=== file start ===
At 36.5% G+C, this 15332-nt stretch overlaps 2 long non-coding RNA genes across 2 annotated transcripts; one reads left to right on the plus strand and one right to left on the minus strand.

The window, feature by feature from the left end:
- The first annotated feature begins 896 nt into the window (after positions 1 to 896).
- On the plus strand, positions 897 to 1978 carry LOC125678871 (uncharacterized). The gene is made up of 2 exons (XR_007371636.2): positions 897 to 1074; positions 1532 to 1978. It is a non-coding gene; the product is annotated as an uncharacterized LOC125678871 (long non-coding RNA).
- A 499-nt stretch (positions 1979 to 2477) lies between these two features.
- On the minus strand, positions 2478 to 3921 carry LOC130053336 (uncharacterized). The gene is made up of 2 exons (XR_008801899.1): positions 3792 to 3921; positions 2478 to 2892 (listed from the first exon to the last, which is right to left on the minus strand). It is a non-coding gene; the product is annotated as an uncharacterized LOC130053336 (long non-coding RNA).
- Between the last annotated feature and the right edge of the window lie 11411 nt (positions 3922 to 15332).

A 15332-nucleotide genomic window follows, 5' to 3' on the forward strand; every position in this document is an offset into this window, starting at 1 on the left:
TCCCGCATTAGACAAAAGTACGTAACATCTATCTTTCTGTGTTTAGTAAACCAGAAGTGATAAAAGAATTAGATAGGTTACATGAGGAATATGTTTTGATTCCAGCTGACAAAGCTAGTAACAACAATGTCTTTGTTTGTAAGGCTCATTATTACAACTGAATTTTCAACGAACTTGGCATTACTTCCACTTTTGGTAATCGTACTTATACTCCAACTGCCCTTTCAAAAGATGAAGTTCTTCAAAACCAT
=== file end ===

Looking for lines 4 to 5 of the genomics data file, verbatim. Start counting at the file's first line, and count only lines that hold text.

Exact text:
- On the plus strand, positions 897 to 1978 carry LOC125678871 (uncharacterized). The gene is made up of 2 exons (XR_007371636.2): positions 897 to 1074; positions 1532 to 1978. It is a non-coding gene; the product is annotated as an uncharacterized LOC125678871 (long non-coding RNA).
- A 499-nt stretch (positions 1979 to 2477) lies between these two features.